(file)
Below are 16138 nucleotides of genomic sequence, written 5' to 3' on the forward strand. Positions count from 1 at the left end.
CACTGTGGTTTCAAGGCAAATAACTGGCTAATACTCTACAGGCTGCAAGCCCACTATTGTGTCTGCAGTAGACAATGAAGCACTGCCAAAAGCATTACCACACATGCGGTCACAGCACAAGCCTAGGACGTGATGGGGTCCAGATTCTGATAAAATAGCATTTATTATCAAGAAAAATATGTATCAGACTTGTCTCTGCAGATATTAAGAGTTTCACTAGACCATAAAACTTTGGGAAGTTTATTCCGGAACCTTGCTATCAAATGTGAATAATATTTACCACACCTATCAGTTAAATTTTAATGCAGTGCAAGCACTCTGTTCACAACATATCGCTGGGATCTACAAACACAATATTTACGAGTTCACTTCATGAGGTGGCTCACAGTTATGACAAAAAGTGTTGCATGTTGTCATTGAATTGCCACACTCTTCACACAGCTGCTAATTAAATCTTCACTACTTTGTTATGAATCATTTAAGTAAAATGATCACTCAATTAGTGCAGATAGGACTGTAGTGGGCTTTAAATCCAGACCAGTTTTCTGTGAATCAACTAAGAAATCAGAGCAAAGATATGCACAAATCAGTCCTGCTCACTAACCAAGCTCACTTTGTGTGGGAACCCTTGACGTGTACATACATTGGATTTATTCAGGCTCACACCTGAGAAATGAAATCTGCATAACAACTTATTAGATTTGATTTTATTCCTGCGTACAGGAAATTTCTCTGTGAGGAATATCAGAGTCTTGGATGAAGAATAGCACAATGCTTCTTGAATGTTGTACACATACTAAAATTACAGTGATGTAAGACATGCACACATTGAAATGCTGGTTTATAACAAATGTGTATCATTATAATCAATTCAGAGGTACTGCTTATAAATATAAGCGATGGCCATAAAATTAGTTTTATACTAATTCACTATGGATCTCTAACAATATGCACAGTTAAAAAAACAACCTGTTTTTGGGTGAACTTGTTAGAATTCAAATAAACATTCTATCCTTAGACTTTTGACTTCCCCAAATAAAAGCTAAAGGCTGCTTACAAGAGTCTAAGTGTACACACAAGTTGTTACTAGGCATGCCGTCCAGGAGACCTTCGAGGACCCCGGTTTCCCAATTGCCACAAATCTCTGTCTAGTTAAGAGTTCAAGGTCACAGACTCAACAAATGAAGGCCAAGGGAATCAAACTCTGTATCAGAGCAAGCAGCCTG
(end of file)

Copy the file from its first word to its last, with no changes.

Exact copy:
Below are 16138 nucleotides of genomic sequence, written 5' to 3' on the forward strand. Positions count from 1 at the left end.
CACTGTGGTTTCAAGGCAAATAACTGGCTAATACTCTACAGGCTGCAAGCCCACTATTGTGTCTGCAGTAGACAATGAAGCACTGCCAAAAGCATTACCACACATGCGGTCACAGCACAAGCCTAGGACGTGATGGGGTCCAGATTCTGATAAAATAGCATTTATTATCAAGAAAAATATGTATCAGACTTGTCTCTGCAGATATTAAGAGTTTCACTAGACCATAAAACTTTGGGAAGTTTATTCCGGAACCTTGCTATCAAATGTGAATAATATTTACCACACCTATCAGTTAAATTTTAATGCAGTGCAAGCACTCTGTTCACAACATATCGCTGGGATCTACAAACACAATATTTACGAGTTCACTTCATGAGGTGGCTCACAGTTATGACAAAAAGTGTTGCATGTTGTCATTGAATTGCCACACTCTTCACACAGCTGCTAATTAAATCTTCACTACTTTGTTATGAATCATTTAAGTAAAATGATCACTCAATTAGTGCAGATAGGACTGTAGTGGGCTTTAAATCCAGACCAGTTTTCTGTGAATCAACTAAGAAATCAGAGCAAAGATATGCACAAATCAGTCCTGCTCACTAACCAAGCTCACTTTGTGTGGGAACCCTTGACGTGTACATACATTGGATTTATTCAGGCTCACACCTGAGAAATGAAATCTGCATAACAACTTATTAGATTTGATTTTATTCCTGCGTACAGGAAATTTCTCTGTGAGGAATATCAGAGTCTTGGATGAAGAATAGCACAATGCTTCTTGAATGTTGTACACATACTAAAATTACAGTGATGTAAGACATGCACACATTGAAATGCTGGTTTATAACAAATGTGTATCATTATAATCAATTCAGAGGTACTGCTTATAAATATAAGCGATGGCCATAAAATTAGTTTTATACTAATTCACTATGGATCTCTAACAATATGCACAGTTAAAAAAACAACCTGTTTTTGGGTGAACTTGTTAGAATTCAAATAAACATTCTATCCTTAGACTTTTGACTTCCCCAAATAAAAGCTAAAGGCTGCTTACAAGAGTCTAAGTGTACACACAAGTTGTTACTAGGCATGCCGTCCAGGAGACCTTCGAGGACCCCGGTTTCCCAATTGCCACAAATCTCTGTCTAGTTAAGAGTTCAAGGTCACAGACTCAACAAATGAAGGCCAAGGGAATCAAACTCTGTATCAGAGCAAGCAGCCTG